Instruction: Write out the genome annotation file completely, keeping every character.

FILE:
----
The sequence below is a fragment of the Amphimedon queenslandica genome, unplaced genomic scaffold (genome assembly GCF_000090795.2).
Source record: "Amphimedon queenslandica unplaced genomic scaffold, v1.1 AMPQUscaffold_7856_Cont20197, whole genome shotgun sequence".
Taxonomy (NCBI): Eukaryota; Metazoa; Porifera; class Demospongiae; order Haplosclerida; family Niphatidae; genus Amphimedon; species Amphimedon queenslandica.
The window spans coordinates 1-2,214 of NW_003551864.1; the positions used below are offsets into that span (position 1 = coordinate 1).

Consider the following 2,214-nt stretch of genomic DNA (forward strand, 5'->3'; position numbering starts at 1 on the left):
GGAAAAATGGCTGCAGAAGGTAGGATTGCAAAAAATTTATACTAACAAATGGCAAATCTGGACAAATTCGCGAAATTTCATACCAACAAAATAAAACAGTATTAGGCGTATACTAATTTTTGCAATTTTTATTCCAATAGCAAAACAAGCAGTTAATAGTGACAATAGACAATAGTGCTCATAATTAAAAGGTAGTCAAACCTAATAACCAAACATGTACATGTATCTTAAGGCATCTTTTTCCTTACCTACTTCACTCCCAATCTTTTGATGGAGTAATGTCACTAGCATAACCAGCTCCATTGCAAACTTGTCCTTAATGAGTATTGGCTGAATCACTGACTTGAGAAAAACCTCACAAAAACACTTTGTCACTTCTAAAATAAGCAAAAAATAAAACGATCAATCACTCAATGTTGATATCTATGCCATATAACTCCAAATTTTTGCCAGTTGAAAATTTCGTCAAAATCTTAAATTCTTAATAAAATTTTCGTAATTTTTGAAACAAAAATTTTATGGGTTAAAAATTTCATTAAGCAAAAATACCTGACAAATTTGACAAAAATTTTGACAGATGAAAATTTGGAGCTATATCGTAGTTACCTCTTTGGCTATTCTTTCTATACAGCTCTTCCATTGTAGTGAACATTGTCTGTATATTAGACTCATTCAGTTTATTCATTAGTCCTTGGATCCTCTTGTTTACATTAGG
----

The sequence below is a fragment of the Amphimedon queenslandica genome, unplaced genomic scaffold (genome assembly GCF_000090795.2).
Source record: "Amphimedon queenslandica unplaced genomic scaffold, v1.1 AMPQUscaffold_7856_Cont20197, whole genome shotgun sequence".
Taxonomy (NCBI): Eukaryota; Metazoa; Porifera; class Demospongiae; order Haplosclerida; family Niphatidae; genus Amphimedon; species Amphimedon queenslandica.
The window spans coordinates 1-2,214 of NW_003551864.1; the positions used below are offsets into that span (position 1 = coordinate 1).

Consider the following 2,214-nt stretch of genomic DNA (forward strand, 5'->3'; position numbering starts at 1 on the left):
GGAAAAATGGCTGCAGAAGGTAGGATTGCAAAAAATTTATACTAACAAATGGCAAATCTGGACAAATTCGCGAAATTTCATACCAACAAAATAAAACAGTATTAGGCGTATACTAATTTTTGCAATTTTTATTCCAATAGCAAAACAAGCAGTTAATAGTGACAATAGACAATAGTGCTCATAATTAAAAGGTAGTCAAACCTAATAACCAAACATGTACATGTATCTTAAGGCATCTTTTTCCTTACCTACTTCACTCCCAATCTTTTGATGGAGTAATGTCACTAGCATAACCAGCTCCATTGCAAACTTGTCCTTAATGAGTATTGGCTGAATCACTGACTTGAGAAAAACCTCACAAAAACACTTTGTCACTTCTAAAATAAGCAAAAAATAAAACGATCAATCACTCAATGTTGATATCTATGCCATATAACTCCAAATTTTTGCCAGTTGAAAATTTCGTCAAAATCTTAAATTCTTAATAAAATTTTCGTAATTTTTGAAACAAAAATTTTATGGGTTAAAAATTTCATTAAGCAAAAATACCTGACAAATTTGACAAAAATTTTGACAGATGAAAATTTGGAGCTATATCGTAGTTACCTCTTTGGCTATTCTTTCTATACAGCTCTTCCATTGTAGTGAACATTGTCTGTATATTAGACTCATTCAGTTTATTCATTAGTCCTTGGATCCTCTTGTTTACATTAGG